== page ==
I tend to think of the pursuit of technology as a humanitarian endeavor. Inventions like the printing press, steam engine, transistor, polymerase chain reaction machine, and the internet have all created immense social value, in addition to private wealth. I go into work every day hoping that I can play a small part in the invention and subsequent commercialization of the next big thing.
You see, I am a bit of a Singularitarian. Not that I believe that 2049 is the magic year when we will all upload our brains to the internet (the extreme version of Marc Andressen’s “Software is Eating the World“), but I do believe that the information content of the world will only become more organized and that our thoughts and intentions will only become more intertwined and connected. This tide cannot be reversed, especially when it comes to the proliferation of digital media.
Not everyone thinks this is a good thing. The last chapter of Chuck Klosterman’s Eating the Dinosaur tells the story of one well-known dissenter: Ted Kaczynski, a.k.a. the Unabomber.
The first bombs were sent out before I was born, so the Unabomber story is a fuzzy childhood memory. I was therefore surprised to learn that his terrorist acts were backed by an intellectual agenda, not just random acts of insanity. Kaczynski’s manifesto Industrial Society and its Future was published in 1995, and Klosterman finds its lamentations on the proliferation of technology to be creepily more relevant today than at the time they were written. Yet, while Klosterman finds truth in Kaczynski’s reasoning, he also recognizes his own inability to internalize it (p. 228):
Even though he deserves to die in jail, Kaczynski’s thesis is correct: Technology is bad for civilization. We are living in a manner that is unnatural. We are latently enslaved by our own ingenuity, and we have unknowingly constructed a simulated world. The benefits of technology are easy to point out (medicine, transportation, the ability to send and receive text messages during Michael Jackson’s televised funeral), but they do not compensate for the overall loss of humanity that is its inevitable consequence. As a species, we have never been less human than we are right now.
And that (evidently) is what I want.
I must want it. It must be my desire, because I would do nothing to change the world’s relationship to technology even if I could…I aspire to think of myself as an analog person, but I am not. I have been converted to digital without the remastering, and the fidelity is appalling.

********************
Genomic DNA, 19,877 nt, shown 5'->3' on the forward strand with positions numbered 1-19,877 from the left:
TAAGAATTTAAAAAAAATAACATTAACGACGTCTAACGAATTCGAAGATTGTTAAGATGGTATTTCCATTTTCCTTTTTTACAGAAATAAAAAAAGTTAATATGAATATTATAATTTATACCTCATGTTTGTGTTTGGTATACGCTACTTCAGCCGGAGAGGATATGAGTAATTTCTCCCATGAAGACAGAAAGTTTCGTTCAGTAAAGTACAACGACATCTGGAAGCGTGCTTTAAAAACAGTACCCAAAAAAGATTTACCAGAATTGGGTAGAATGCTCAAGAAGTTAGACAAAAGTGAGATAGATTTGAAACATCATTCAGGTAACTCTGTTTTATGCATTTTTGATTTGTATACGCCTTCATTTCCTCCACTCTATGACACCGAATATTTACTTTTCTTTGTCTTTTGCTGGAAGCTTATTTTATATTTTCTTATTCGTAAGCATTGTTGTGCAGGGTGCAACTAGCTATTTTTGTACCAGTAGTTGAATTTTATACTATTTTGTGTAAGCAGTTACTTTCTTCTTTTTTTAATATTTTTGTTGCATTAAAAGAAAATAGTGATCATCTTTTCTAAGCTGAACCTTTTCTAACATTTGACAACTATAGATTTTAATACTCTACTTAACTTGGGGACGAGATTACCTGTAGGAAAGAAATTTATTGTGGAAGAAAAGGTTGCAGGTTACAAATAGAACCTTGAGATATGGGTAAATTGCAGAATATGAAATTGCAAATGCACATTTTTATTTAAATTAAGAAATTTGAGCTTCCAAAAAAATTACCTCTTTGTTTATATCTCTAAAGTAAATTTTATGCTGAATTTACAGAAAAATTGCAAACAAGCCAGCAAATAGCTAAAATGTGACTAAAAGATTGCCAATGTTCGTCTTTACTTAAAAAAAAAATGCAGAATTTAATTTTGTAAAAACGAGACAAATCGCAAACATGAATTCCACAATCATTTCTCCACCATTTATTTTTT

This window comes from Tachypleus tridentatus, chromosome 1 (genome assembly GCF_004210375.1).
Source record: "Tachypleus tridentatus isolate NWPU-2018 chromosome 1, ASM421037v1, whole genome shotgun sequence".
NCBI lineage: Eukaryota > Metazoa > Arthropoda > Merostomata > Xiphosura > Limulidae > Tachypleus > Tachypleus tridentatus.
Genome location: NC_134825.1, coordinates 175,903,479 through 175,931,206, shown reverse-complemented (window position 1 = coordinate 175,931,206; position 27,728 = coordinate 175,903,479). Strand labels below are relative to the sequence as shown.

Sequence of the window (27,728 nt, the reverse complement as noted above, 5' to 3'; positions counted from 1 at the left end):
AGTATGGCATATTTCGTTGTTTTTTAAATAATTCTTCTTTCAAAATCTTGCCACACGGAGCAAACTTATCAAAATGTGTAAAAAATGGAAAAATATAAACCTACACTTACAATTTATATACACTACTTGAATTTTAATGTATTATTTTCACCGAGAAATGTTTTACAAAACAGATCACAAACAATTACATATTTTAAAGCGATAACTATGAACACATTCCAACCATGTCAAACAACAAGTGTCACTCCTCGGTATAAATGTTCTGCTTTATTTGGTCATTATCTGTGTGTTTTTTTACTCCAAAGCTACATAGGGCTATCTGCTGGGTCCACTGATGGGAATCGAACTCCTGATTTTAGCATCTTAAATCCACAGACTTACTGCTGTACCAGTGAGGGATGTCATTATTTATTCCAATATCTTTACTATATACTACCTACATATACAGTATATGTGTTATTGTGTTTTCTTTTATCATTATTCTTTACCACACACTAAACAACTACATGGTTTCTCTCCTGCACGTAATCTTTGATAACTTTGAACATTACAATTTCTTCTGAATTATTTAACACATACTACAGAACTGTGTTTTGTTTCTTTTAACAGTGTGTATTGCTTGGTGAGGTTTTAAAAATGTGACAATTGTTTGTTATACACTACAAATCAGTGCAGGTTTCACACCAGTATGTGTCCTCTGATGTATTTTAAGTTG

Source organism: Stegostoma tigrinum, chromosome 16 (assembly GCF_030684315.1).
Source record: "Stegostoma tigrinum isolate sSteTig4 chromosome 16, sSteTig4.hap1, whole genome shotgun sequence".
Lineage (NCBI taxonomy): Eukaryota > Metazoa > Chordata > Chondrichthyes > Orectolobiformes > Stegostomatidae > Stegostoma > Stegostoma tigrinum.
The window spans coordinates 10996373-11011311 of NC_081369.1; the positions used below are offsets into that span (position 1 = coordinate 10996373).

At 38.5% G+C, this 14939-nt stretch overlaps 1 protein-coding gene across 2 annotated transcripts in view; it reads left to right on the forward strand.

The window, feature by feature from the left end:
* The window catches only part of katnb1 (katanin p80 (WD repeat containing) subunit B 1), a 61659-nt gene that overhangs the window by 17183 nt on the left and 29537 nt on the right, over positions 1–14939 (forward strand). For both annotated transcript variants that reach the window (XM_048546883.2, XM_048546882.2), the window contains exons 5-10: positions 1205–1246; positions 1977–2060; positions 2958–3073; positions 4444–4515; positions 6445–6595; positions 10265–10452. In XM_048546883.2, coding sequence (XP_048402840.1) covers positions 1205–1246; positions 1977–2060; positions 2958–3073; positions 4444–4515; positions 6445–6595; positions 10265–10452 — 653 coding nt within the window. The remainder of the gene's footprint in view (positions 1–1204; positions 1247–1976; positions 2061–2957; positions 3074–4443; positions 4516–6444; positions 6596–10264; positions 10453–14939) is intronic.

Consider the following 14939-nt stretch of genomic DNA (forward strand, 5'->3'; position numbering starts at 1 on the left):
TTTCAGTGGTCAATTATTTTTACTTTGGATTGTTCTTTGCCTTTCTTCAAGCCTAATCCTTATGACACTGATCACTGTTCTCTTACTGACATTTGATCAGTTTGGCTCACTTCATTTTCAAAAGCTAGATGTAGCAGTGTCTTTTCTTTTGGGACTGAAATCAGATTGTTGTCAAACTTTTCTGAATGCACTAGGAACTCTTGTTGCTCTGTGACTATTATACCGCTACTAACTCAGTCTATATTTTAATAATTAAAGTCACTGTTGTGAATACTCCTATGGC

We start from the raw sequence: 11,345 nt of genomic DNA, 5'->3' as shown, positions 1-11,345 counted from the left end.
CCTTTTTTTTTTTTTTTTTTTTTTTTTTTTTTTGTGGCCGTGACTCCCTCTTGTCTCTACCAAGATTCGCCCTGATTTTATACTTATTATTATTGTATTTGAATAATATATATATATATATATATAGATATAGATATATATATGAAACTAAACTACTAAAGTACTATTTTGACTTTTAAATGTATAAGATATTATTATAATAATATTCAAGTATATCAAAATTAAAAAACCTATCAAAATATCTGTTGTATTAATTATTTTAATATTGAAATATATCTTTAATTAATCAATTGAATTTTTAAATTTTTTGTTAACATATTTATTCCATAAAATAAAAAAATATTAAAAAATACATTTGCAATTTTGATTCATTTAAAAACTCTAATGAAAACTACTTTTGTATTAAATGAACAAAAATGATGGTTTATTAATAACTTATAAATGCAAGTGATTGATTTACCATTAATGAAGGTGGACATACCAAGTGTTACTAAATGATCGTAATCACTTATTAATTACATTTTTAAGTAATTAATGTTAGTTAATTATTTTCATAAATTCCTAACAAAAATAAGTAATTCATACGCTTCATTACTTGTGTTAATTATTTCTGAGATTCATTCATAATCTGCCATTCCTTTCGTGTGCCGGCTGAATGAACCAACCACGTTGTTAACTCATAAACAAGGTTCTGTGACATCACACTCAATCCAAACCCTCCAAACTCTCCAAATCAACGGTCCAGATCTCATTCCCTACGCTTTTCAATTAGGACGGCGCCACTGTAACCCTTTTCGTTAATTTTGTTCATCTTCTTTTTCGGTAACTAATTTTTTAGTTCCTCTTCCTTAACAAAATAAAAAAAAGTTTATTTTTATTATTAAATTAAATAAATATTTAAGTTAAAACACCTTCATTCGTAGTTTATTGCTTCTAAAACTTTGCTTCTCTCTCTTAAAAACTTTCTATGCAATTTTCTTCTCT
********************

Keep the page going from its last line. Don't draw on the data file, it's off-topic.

What Klosterman is referring to is the oversaturation of media that so many technophiles are experiencing today.
Try this: picture a basketball game. Close your eyes and do it. What do you see? If you’re like most people I’ve asked, you are picturing a game you saw on TV, even though you’ve likely played basketball yourself in the past.
How often do you form images in your head based not upon reality, but upon a media impression? Whatever the answer is, I’m sure the number of affirmative responses has increased dramatically since Kaczynski moved into the woods and started mailing bombs to people. Just since 2001, the average daily time spent consuming media has risen from 6 hrs 50 min to 8 hrs 11 min, so today roughly half of our waking hours are spent consuming media.
We actually consume as much media as we do reality.
The big question is whether this realization somehow makes technology a devious endeavor. And, to that point, I say no. I disagree with Klosterman. I am closer to many people in my life because of the strong ties that email, social networks, and video chat have produced. My life is made better by the existence of Pearl Jam, Darren Aronofsky’s films, and the second and third Assassin’s Creed video games (not so much the first). I think digital media has the power to connect, not just to disconnect. A media impression may be less real than reality, but that doesn’t necessarily make it worse.
The same may be said for technology in general. Trains, planes, and automobiles may confine human beings to small metal tubes for extended periods of time, but at least some of those trips are to see loved ones they could otherwise visit only infrequently. Increases in longevity have produced senior citizens who have difficulty caring for themselves, but some of them live to see grandchildren they may not have otherwise. The atomic bomb is the most diabolical weapon ever constructed, and yet its mere existence has effectively rendered a global war entirely futile for any rational nation. (Ever seen War Games?)
Because technology comes from humans, technology can’t exist without a fundamentally human purpose. Even as the lines between reality and media continue to blur, we are ultimately in control of our own destiny. Why? Because we are creating the world we want to live in, and we’re using technology to do it.